Before nerd ruled the earth--and long before the sound of nerd was based in Brooklyn--there was They Might Be Giants, a square band from the other side of the bridge that made some of the catchiest alternative music of the '80s. Last night in the Newport Music Hall the two founding Johns, Flansburgh and Linnell, with their band, proved irrepressible still.
Showcasing a bit of material from the its upcoming Nanobots album, the group also reaffirmed that its clever brand of pop, which blends rock, garage, new wave, music hall, reggae and even polka, is neither shop-worn, nor anachronistic.
In fact, the title track from its new album was one of the evening's highlights. A bit delivered in robot harmony advertised the collection's release--and its mysterious early availability in the lobby. The song marvelously found a melodic gold in its space-age design that shamed every auto-tuned pop hit currently heard on the radio dial.
It was an ingenious example of the leaders' gift for a tune, a skill that created perhaps 500 songs delivered fresh daily from their answering machine during the late-'80s in the "Dial-A-Song" project.
That talent was heard last night not only in new songs, but recalled in classics such as "When Will You Die," "Whistling In The Dark," and "Birdhouse In Your Soul."The last was introduced as the one song not only serious and casual fans, but those dragged along, would recognize.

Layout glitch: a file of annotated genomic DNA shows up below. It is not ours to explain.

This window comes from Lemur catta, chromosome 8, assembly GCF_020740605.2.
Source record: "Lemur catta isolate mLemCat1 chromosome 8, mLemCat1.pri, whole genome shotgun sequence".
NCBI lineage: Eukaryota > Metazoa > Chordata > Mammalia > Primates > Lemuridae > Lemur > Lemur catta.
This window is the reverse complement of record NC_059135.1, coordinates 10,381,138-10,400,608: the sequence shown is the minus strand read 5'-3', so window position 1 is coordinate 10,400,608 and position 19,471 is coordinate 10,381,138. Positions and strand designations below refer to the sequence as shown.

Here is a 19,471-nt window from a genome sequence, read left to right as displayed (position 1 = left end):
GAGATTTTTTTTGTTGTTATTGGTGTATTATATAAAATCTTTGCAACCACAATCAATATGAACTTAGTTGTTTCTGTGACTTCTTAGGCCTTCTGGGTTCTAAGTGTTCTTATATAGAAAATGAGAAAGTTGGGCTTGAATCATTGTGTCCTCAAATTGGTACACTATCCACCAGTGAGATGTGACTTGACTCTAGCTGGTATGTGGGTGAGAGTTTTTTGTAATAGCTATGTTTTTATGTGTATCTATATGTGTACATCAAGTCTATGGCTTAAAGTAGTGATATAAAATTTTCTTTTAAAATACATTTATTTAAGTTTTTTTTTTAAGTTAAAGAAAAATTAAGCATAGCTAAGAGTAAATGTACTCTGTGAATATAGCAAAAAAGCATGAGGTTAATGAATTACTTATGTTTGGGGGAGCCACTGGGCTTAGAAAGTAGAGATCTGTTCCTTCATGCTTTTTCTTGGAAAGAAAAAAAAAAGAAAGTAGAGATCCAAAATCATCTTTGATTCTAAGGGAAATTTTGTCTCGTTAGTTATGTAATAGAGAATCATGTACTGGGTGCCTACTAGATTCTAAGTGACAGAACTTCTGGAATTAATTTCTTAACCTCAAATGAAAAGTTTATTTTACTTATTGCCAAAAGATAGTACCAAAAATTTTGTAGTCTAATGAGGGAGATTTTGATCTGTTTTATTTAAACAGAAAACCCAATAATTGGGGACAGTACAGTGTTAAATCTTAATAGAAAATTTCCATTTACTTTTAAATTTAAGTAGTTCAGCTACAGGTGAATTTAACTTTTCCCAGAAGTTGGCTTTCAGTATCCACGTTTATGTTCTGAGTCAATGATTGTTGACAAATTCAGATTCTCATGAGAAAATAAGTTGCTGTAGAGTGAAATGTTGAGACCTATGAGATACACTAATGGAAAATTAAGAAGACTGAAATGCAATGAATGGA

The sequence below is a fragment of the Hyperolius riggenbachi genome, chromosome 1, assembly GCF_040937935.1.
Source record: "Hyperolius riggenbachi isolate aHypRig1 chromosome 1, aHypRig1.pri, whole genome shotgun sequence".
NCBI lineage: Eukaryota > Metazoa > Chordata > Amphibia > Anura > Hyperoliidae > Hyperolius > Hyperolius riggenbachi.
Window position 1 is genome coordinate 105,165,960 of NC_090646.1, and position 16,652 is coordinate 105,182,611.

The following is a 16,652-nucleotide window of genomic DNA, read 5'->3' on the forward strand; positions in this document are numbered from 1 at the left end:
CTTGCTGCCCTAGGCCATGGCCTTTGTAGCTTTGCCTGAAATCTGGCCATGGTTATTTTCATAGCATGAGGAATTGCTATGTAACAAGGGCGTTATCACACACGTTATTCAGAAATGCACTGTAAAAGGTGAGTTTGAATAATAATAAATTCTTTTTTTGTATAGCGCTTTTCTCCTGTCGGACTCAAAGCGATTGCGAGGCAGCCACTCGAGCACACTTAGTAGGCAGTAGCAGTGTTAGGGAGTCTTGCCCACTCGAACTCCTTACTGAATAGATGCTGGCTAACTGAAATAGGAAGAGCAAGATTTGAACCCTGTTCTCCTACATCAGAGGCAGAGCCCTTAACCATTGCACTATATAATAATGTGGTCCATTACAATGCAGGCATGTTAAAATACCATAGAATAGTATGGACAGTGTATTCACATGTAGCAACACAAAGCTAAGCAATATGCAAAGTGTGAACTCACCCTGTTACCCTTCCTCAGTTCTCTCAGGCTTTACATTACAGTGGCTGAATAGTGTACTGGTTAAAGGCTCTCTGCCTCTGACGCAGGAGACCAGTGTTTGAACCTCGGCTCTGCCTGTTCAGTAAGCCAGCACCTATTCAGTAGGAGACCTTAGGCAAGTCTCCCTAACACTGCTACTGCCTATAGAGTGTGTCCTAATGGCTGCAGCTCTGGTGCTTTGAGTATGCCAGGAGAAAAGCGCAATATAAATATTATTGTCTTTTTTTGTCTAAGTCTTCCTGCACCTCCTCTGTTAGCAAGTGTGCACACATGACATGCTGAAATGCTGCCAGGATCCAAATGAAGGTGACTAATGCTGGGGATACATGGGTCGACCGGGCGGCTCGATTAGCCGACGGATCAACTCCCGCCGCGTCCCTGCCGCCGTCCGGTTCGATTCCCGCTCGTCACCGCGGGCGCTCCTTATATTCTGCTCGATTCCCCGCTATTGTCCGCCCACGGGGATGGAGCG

The tune would have actually appealed to anyone without any exposure at all.
They Might Be Giants was named after a spirited film in which George C. Scott and Joanne Woodward live an insular, imagined life. The band, too, shares a joke with its audience. Last night, routines such as one that divided the crowd into apes and humans and another that featured a video presentation by two rapping sock characters, might have skirted indulgence but were natural crowd pleasers.
Vandaveer, a duo of Mark Charles Heidinger and Rose Guerin accompanied by a friend on steel guitar, opened the show with a short set full of vintage Americana. Samples from the band's upcoming album Oh, Willie, Please, showed its commitment to aged folk ballads and displayed considerable skill.